Honeybees collect resins and buds from trees and plants to produce the sticky substance propolis. They use this material throughout the hive as a protective sealant and disinfecting agent. The propolis acts as a medicinal defence system for the bee colony, guarding against harmful bacteria and fungi that might otherwise threaten the health of the hive community.

In other words, bees make building blocks and medicine - not just honey.

But where there's sugar, there's humans, who have harvested bee propolis for centuries to treat wounds and fend off infections.

But is there any science behind it? It turns out there is. Studies indicate propolis packs serious germ-fighting power – it can stop the spread of bacteria, fungi, and treat cold sores, genital herpes, neurodermatitis, gum disease, and other oral infections.

Critical compounds in propolis, like caffeic acid, also appear to ease symptoms linked to minor burns, acne flare-ups, asthma, and runny noses.

Additional research shows that Indian propolis wields antioxidant clout with polyphenols that protect cells from damage by neutralising free radicals.

Healthcare experts have noticed those effects, and they use extracts, capsules, and creams to let people enjoy their numerous health benefits.

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Antimicrobial Properties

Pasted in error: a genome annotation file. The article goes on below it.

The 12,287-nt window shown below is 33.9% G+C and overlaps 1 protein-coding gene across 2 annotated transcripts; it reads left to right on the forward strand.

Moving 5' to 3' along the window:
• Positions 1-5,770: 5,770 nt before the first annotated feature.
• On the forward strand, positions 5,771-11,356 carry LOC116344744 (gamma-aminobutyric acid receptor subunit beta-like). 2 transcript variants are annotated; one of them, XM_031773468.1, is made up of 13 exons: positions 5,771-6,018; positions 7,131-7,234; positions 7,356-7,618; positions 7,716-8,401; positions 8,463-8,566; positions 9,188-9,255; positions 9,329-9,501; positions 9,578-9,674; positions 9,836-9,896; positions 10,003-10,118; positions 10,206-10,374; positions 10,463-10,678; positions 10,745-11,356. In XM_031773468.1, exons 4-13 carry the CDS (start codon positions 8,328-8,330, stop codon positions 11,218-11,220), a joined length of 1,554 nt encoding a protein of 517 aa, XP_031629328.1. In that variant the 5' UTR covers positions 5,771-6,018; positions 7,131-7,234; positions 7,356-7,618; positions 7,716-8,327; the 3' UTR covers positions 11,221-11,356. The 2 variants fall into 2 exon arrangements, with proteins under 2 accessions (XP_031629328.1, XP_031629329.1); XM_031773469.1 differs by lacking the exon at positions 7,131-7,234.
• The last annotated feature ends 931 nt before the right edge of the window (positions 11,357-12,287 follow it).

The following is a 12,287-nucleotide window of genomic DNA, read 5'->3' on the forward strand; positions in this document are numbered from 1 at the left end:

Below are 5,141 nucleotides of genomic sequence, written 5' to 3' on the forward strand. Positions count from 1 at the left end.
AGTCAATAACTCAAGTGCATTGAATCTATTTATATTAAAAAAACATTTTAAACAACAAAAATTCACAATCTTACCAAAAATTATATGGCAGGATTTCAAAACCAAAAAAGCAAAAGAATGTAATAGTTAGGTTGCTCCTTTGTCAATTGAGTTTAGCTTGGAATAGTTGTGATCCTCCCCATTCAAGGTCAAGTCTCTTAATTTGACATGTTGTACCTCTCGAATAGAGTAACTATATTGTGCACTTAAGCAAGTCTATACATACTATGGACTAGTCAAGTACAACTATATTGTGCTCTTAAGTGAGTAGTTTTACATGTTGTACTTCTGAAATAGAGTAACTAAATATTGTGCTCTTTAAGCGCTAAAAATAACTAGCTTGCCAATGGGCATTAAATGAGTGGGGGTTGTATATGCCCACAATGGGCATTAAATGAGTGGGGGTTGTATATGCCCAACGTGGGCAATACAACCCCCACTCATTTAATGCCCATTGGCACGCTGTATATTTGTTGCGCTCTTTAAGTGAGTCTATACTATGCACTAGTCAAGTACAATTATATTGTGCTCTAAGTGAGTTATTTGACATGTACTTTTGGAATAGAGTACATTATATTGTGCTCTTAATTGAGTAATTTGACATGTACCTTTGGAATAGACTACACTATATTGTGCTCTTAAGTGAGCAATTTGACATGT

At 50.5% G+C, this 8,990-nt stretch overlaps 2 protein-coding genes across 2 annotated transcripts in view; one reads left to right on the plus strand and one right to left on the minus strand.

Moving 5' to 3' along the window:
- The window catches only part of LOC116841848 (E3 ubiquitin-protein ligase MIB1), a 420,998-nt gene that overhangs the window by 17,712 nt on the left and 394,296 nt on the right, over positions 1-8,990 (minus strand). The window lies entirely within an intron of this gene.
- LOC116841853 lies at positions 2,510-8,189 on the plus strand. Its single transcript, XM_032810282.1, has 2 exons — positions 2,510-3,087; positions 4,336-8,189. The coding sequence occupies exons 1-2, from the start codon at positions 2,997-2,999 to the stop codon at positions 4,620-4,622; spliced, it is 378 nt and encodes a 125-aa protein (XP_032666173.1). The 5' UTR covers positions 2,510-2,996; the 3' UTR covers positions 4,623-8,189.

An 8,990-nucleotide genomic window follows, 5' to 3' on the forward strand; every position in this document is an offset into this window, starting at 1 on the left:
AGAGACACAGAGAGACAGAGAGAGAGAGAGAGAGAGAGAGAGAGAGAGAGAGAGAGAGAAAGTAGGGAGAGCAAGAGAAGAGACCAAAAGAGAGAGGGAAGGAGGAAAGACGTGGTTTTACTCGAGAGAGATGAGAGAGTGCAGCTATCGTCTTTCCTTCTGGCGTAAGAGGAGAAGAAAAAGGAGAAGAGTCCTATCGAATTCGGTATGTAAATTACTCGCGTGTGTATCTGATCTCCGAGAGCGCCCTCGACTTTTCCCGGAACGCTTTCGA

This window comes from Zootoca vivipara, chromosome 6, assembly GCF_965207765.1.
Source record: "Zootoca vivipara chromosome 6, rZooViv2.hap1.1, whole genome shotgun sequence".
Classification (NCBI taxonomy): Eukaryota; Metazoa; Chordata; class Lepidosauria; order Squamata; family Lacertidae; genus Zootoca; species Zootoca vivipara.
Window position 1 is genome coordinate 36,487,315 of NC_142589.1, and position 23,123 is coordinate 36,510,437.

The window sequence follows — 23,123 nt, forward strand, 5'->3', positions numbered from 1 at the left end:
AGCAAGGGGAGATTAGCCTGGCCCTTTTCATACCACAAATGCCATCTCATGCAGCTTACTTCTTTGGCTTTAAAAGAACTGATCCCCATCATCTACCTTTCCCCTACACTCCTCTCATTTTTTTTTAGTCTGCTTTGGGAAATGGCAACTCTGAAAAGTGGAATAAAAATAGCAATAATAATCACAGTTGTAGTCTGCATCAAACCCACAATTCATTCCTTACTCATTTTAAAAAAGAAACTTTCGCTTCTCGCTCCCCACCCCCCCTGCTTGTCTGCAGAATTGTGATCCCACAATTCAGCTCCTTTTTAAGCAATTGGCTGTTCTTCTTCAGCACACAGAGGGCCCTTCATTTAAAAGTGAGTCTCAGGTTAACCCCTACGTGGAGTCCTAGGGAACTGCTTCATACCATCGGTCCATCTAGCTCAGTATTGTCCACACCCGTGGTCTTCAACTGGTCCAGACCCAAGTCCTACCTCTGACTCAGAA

For centuries, we've known that propolis delivers sweet antimicrobial relief. The gooey, waxy tree sap honeybees used as a sealant and fortress can also impressively beat back bacteria and fungi. Bugs don't stand a chance against this stuff.

Multiple studies now reveal that propolis packs notable antibacterial effects. Some of our peskiest pathogens – Staphylococcus, Streptococcus, and Enterococcus bacteria – shrivel in propolis.

The key is likely a trio of antibacterial flavonoids in propolis: pinocembrin, galangin, and pinobanksin. These compounds bust through microbial cell walls, shutting down vital bacterial enzymes and signalling pathways in their tracks.

And it's not limited to bacteria alone. Researchers also note antifungal success when propolis meets notorious yeasts like Candida albicans or C. glabrata head-on, trouncing the fungi responsible for a maddening array of mouth, throat, gut, and genital infections. The antifungal angle derives from other natural phenolic acids within propolis.

Antifungal Properties

When tested against yeast species like Candida albicans or the infectious mould Aspergillus, propolis extracts reliably inhibit the proliferation and spread of these fungi.

The compounds in propolis prove remarkably effective at hampering Candida yeasts - significantly blocking the growth and viability of notoriously drug-resistant species like C. glabrata and C. krusei. The antifungal activity derives from a medley of phenolic acids and flavonoids within the resin.

Ingredients like the acids caffeic, ferulic, p-coumaric, and benzoic likely mingle forces with flavonoids such as pinocembrin, chrysin, galangin, quercetin, and apigenin to overwhelm invasive fungus through a flexible multi-pronged attack strategy.